The pages of volume F-1 contain a record of the final weeks of JS’s life and the events of the ensuing days. The narrative commences with and arriving at , Illinois, on 1 May 1844 from their lumber-harvesting mission in the “” of Wisconsin Territory. As the late spring and summer of 1844 unfold, events intensify, especially those surrounding the suppression of the Nauvoo Expositor in mid-June. Legal action over the Expositor leads to a charge of riot, and subsequently JS is charged with treason and is incarcerated at the jail in , Illinois. The narrative of volume F-1 concludes with an account of the special church conference convened on 8 August 1844 to consider who should assume the leadership of the church.
<June 17> I advised my brother Hyrum [Smith] not to mail his letter to at present.
I directed <my clerk> to remain in the , and take affidavits of the men who are constantly coming in with news of the movements of the Mob, and preserve copies to forward to the .
I received the following letter:—
“, Iowa Territory, June 17th, 1844.
“I write to inform you that arrived here yesterday in safety, and free from arrest. He desires through me to thank you for your kindness and attention to him while at .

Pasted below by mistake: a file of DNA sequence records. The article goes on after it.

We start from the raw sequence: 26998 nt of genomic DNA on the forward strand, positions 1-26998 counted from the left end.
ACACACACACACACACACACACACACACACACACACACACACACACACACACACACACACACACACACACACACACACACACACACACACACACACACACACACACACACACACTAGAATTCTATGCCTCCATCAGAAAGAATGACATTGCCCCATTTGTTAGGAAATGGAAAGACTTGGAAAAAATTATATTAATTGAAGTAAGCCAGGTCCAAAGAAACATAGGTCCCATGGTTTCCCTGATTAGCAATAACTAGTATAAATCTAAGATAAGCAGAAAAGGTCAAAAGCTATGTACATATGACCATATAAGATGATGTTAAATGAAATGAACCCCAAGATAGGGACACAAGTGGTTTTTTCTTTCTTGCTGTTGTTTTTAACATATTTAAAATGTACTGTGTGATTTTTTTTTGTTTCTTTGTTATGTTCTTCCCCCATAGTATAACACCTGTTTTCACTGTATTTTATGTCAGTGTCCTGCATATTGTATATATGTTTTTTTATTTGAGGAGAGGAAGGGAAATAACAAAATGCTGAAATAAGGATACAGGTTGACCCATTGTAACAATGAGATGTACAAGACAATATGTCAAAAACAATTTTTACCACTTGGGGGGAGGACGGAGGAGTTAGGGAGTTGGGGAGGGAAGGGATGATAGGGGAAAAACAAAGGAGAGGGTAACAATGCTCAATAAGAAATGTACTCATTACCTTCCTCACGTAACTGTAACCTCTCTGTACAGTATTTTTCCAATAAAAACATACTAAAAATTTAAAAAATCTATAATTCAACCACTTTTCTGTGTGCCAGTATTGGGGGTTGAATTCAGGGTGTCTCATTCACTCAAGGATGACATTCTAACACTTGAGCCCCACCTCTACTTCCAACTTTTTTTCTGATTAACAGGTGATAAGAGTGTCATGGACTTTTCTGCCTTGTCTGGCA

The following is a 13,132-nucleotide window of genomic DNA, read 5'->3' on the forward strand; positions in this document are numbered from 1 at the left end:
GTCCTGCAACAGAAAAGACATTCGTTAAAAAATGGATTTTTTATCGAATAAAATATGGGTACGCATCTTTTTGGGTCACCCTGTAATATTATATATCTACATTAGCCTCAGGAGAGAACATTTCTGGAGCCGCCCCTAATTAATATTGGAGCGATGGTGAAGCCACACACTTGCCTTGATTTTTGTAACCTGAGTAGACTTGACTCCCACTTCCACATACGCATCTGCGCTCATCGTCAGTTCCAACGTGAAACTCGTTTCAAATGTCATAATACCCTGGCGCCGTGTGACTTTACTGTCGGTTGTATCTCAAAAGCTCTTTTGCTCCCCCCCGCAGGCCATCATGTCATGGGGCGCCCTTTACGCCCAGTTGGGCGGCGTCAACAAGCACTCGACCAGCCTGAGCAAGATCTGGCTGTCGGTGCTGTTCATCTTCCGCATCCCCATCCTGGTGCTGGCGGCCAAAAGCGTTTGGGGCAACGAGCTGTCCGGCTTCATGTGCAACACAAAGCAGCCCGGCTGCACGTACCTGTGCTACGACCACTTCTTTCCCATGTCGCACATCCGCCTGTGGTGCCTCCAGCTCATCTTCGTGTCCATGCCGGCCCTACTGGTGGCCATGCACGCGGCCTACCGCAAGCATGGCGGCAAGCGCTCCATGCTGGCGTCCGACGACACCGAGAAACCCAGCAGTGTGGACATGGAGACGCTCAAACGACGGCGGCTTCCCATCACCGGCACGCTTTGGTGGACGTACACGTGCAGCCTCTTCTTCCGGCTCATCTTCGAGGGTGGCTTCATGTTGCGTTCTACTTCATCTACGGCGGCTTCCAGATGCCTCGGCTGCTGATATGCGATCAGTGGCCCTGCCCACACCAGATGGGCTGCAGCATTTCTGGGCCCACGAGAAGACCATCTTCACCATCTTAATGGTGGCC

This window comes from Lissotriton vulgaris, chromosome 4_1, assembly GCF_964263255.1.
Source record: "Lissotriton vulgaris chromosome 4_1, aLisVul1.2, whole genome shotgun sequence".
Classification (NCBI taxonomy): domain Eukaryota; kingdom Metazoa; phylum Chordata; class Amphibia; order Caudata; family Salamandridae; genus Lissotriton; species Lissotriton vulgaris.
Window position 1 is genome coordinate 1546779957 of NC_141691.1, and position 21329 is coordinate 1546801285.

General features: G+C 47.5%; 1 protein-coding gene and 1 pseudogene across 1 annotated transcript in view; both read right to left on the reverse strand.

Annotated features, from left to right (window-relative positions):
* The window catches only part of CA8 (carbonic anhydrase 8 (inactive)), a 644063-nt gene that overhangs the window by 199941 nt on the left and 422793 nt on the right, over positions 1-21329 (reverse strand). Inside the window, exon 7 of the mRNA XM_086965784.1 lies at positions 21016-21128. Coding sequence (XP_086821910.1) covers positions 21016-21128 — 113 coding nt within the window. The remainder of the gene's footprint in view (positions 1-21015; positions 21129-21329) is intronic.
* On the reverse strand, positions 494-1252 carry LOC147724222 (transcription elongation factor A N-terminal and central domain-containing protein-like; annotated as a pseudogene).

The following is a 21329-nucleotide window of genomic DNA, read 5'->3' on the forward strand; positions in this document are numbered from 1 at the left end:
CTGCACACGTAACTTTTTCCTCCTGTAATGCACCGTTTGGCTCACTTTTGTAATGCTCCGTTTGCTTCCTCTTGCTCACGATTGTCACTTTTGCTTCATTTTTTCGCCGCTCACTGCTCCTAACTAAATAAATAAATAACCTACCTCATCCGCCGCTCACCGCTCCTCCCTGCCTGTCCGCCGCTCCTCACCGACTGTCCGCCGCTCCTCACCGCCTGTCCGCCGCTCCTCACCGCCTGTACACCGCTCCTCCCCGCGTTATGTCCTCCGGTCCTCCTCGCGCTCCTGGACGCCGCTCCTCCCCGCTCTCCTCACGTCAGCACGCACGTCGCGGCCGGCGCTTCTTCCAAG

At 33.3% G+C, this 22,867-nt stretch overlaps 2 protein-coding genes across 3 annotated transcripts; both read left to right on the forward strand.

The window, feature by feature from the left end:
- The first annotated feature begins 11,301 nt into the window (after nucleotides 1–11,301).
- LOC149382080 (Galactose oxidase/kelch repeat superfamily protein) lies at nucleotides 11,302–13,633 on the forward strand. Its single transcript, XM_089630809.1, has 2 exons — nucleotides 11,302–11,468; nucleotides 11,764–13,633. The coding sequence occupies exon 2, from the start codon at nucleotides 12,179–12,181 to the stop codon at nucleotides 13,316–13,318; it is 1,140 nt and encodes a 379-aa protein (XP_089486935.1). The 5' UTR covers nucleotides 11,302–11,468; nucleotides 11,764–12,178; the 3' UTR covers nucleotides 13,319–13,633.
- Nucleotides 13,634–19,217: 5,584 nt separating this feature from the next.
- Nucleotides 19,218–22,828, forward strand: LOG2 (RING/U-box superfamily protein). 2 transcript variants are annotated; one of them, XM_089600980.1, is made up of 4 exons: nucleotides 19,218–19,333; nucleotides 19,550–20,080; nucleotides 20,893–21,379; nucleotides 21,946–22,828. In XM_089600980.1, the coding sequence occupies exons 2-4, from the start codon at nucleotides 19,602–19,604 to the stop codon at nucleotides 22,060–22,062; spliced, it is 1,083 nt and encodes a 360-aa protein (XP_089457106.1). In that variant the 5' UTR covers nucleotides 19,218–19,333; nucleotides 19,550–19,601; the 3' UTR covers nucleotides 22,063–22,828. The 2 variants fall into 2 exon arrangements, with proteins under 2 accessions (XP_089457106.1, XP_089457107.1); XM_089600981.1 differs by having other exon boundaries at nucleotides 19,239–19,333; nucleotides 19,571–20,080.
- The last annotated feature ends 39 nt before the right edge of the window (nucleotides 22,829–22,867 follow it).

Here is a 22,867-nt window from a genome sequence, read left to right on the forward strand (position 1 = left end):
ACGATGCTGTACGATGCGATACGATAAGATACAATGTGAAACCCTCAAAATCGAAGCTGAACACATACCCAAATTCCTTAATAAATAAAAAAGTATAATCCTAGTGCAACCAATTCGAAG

“I wrote from to apprize you that an effort was making to procure an indictment against the members of your municipal Court for the part they acted in trying the Habeas Corpus petitions. Through the efforts of myself and that result was prevented, and exposed. The boat is casting off, and I must close. Dr. Dunlap will write to apprize you of the < & > Law’s proceedings here. You will hear from me again soon.
“Gen. Joseph Smith,
Thus it appears that the District Court acknowledges the jurisdiction of the Municipal Court of in trying the merits of writs of Habeas Corpus.
The mob is still increasing in numbers at and other places. [HC 6:494]
It is reported that and have laid a plan to burn the of the Nauvoo Neighbor this night; I therefore stationed a strong police round the premises, and throughout the .
The of the Steamer Osprey called upon me.
About 11 P. M., a negro came into my with an open letter without any date or name, and said that gave it to him at to give . In that letter said that and swore in my presence that they would kill him () in two days; and that there was a man in would swear he had heard them say so at my house.
I closed the issuing of orders about 12 at night, ready to retire to rest. Pleasant night <weather>.
To refute the lying slanders of the Signal as published in the proceedings of a meeting held at on the 13th inst., I insert the following certificate:
“To the Public.
“We whose names are undersigned having seen in the Signal, containing the proceedings of a meeting held at on the 13th inst., many statements calculated to arouse the indignation and wrath of the people against the citizens of , do certify that did not make any threats, nor offer any reward against the Signal, or its , in the City Council